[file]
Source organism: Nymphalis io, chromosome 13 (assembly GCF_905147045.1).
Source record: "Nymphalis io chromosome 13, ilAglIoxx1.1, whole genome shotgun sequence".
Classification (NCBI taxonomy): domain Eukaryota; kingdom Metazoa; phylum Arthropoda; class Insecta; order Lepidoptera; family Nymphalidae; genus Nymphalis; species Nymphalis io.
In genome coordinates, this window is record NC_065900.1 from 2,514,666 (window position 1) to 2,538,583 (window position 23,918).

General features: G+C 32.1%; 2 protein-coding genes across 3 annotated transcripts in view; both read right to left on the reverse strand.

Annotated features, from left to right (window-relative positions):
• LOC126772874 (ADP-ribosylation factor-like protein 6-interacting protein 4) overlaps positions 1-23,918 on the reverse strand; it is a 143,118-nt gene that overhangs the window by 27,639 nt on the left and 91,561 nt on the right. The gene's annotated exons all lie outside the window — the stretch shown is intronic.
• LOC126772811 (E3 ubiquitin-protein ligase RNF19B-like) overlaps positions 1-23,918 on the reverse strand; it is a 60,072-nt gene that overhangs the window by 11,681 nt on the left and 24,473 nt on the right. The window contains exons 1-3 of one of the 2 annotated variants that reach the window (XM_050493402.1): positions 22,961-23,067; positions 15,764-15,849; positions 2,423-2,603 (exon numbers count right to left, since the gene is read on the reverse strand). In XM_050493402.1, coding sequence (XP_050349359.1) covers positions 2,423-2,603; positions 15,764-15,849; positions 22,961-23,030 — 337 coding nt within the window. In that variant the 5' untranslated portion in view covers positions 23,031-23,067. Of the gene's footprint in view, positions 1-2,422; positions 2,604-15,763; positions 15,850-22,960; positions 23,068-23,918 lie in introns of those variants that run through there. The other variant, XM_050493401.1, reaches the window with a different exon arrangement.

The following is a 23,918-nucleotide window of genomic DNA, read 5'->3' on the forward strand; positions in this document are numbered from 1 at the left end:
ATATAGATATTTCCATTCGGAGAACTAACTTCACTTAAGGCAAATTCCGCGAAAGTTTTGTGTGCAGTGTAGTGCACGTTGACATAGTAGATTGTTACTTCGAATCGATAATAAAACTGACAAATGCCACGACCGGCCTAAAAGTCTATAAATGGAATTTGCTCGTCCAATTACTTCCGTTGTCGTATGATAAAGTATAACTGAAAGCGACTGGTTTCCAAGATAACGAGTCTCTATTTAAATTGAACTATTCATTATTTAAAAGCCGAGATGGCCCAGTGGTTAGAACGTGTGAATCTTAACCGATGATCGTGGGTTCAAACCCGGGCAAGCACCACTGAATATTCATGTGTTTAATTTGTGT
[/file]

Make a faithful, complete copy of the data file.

Source organism: Nymphalis io, chromosome 13 (assembly GCF_905147045.1).
Source record: "Nymphalis io chromosome 13, ilAglIoxx1.1, whole genome shotgun sequence".
Classification (NCBI taxonomy): domain Eukaryota; kingdom Metazoa; phylum Arthropoda; class Insecta; order Lepidoptera; family Nymphalidae; genus Nymphalis; species Nymphalis io.
In genome coordinates, this window is record NC_065900.1 from 2,514,666 (window position 1) to 2,538,583 (window position 23,918).

General features: G+C 32.1%; 2 protein-coding genes across 3 annotated transcripts in view; both read right to left on the reverse strand.

Annotated features, from left to right (window-relative positions):
• LOC126772874 (ADP-ribosylation factor-like protein 6-interacting protein 4) overlaps positions 1-23,918 on the reverse strand; it is a 143,118-nt gene that overhangs the window by 27,639 nt on the left and 91,561 nt on the right. The gene's annotated exons all lie outside the window — the stretch shown is intronic.
• LOC126772811 (E3 ubiquitin-protein ligase RNF19B-like) overlaps positions 1-23,918 on the reverse strand; it is a 60,072-nt gene that overhangs the window by 11,681 nt on the left and 24,473 nt on the right. The window contains exons 1-3 of one of the 2 annotated variants that reach the window (XM_050493402.1): positions 22,961-23,067; positions 15,764-15,849; positions 2,423-2,603 (exon numbers count right to left, since the gene is read on the reverse strand). In XM_050493402.1, coding sequence (XP_050349359.1) covers positions 2,423-2,603; positions 15,764-15,849; positions 22,961-23,030 — 337 coding nt within the window. In that variant the 5' untranslated portion in view covers positions 23,031-23,067. Of the gene's footprint in view, positions 1-2,422; positions 2,604-15,763; positions 15,850-22,960; positions 23,068-23,918 lie in introns of those variants that run through there. The other variant, XM_050493401.1, reaches the window with a different exon arrangement.

The following is a 23,918-nucleotide window of genomic DNA, read 5'->3' on the forward strand; positions in this document are numbered from 1 at the left end:
ATATAGATATTTCCATTCGGAGAACTAACTTCACTTAAGGCAAATTCCGCGAAAGTTTTGTGTGCAGTGTAGTGCACGTTGACATAGTAGATTGTTACTTCGAATCGATAATAAAACTGACAAATGCCACGACCGGCCTAAAAGTCTATAAATGGAATTTGCTCGTCCAATTACTTCCGTTGTCGTATGATAAAGTATAACTGAAAGCGACTGGTTTCCAAGATAACGAGTCTCTATTTAAATTGAACTATTCATTATTTAAAAGCCGAGATGGCCCAGTGGTTAGAACGTGTGAATCTTAACCGATGATCGTGGGTTCAAACCCGGGCAAGCACCACTGAATATTCATGTGTTTAATTTGTGT